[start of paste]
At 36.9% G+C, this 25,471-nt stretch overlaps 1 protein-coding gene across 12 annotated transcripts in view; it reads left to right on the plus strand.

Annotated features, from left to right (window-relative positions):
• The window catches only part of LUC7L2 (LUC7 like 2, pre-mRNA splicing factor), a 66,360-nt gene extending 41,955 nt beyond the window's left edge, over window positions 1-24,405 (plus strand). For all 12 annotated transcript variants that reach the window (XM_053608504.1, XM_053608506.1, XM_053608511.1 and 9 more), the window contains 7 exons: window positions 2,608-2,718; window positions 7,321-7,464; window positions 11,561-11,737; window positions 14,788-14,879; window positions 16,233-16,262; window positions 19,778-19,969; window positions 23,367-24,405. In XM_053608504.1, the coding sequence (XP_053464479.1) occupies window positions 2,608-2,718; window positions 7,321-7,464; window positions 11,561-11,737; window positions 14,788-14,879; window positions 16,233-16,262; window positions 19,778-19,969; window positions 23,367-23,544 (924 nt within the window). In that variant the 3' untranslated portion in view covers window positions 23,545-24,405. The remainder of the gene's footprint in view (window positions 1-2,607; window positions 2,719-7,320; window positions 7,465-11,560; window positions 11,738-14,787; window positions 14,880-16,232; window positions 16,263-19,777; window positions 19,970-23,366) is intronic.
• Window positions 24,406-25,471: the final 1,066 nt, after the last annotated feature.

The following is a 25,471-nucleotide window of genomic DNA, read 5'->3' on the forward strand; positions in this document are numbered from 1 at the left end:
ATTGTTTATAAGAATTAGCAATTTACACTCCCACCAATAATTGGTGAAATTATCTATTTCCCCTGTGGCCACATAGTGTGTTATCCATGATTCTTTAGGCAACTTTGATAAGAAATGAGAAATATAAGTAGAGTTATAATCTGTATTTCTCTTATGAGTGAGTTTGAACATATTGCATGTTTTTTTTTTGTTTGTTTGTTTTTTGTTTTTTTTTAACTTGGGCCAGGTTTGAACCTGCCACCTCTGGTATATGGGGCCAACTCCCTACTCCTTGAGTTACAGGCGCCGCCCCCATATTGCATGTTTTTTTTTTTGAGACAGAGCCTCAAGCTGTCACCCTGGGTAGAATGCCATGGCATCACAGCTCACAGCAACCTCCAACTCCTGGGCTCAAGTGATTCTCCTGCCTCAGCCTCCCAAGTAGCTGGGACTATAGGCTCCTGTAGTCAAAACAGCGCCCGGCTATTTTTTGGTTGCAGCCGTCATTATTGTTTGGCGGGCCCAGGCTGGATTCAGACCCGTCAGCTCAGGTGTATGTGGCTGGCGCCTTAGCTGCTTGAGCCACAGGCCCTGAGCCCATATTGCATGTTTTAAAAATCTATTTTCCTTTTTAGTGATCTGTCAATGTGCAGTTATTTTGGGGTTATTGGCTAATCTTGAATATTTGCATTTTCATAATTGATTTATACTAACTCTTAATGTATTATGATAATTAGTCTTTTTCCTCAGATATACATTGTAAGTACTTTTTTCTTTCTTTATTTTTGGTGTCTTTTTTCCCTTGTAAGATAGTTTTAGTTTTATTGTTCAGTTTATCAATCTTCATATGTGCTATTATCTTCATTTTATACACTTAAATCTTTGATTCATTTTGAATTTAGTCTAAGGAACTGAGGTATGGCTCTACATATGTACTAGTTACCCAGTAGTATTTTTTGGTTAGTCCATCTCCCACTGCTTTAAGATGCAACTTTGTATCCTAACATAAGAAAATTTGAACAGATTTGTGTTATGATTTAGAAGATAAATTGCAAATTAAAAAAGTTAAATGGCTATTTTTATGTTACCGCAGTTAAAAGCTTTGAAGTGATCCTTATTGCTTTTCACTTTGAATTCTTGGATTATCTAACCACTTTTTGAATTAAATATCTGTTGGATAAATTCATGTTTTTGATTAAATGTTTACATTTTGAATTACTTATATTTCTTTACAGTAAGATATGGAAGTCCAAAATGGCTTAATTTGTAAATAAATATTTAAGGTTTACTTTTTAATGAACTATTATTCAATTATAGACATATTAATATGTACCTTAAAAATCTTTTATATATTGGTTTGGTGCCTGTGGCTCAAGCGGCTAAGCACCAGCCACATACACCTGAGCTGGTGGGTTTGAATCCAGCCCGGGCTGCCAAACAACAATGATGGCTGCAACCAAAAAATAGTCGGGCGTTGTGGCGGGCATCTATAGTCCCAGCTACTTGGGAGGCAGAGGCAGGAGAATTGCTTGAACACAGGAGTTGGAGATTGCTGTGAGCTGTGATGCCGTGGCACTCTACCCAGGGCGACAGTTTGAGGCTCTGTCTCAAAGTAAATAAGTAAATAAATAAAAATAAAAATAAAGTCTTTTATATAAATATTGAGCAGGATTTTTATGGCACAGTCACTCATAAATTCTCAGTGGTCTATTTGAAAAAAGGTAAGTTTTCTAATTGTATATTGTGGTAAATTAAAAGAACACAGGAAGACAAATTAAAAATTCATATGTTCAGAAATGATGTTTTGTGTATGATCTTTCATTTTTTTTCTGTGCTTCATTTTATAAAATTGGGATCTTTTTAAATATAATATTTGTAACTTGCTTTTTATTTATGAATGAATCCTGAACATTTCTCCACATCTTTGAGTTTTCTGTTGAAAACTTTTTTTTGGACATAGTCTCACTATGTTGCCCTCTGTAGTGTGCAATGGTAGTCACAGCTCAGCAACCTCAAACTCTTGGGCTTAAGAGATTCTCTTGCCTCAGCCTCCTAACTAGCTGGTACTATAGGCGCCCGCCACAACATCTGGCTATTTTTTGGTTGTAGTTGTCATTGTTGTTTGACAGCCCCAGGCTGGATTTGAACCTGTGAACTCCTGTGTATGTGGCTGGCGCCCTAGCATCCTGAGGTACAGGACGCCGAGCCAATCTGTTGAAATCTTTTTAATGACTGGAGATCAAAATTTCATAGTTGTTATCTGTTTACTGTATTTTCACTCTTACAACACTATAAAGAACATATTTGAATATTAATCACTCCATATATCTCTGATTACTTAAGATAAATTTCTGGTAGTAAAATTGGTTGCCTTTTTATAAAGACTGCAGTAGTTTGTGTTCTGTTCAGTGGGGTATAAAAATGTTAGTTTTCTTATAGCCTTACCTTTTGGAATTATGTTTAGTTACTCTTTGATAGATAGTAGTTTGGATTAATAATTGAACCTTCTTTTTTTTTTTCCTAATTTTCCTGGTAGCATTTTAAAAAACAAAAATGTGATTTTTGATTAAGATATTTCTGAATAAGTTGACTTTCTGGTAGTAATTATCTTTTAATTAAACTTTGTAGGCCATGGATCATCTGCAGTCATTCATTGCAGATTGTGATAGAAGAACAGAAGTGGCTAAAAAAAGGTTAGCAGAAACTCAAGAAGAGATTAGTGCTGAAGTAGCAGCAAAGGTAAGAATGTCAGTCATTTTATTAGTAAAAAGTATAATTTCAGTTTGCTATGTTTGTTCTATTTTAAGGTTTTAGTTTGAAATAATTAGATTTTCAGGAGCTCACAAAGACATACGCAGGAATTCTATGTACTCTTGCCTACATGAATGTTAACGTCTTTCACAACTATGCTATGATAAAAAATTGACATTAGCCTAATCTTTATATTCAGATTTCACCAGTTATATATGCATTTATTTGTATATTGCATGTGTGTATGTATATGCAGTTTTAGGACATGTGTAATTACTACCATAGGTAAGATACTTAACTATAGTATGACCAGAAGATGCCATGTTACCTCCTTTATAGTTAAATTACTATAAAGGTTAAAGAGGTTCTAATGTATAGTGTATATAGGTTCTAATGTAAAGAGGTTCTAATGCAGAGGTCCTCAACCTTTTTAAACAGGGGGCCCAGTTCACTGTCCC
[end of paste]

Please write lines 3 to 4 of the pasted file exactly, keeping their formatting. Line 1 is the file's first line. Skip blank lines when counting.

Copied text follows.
• The window catches only part of LUC7L2 (LUC7 like 2, pre-mRNA splicing factor), a 66,360-nt gene extending 41,955 nt beyond the window's left edge, over window positions 1-24,405 (plus strand). For all 12 annotated transcript variants that reach the window (XM_053608504.1, XM_053608506.1, XM_053608511.1 and 9 more), the window contains 7 exons: window positions 2,608-2,718; window positions 7,321-7,464; window positions 11,561-11,737; window positions 14,788-14,879; window positions 16,233-16,262; window positions 19,778-19,969; window positions 23,367-24,405. In XM_053608504.1, the coding sequence (XP_053464479.1) occupies window positions 2,608-2,718; window positions 7,321-7,464; window positions 11,561-11,737; window positions 14,788-14,879; window positions 16,233-16,262; window positions 19,778-19,969; window positions 23,367-23,544 (924 nt within the window). In that variant the 3' untranslated portion in view covers window positions 23,545-24,405. The remainder of the gene's footprint in view (window positions 1-2,607; window positions 2,719-7,320; window positions 7,465-11,560; window positions 11,738-14,787; window positions 14,880-16,232; window positions 16,263-19,777; window positions 19,970-23,366) is intronic.
• Window positions 24,406-25,471: the final 1,066 nt, after the last annotated feature.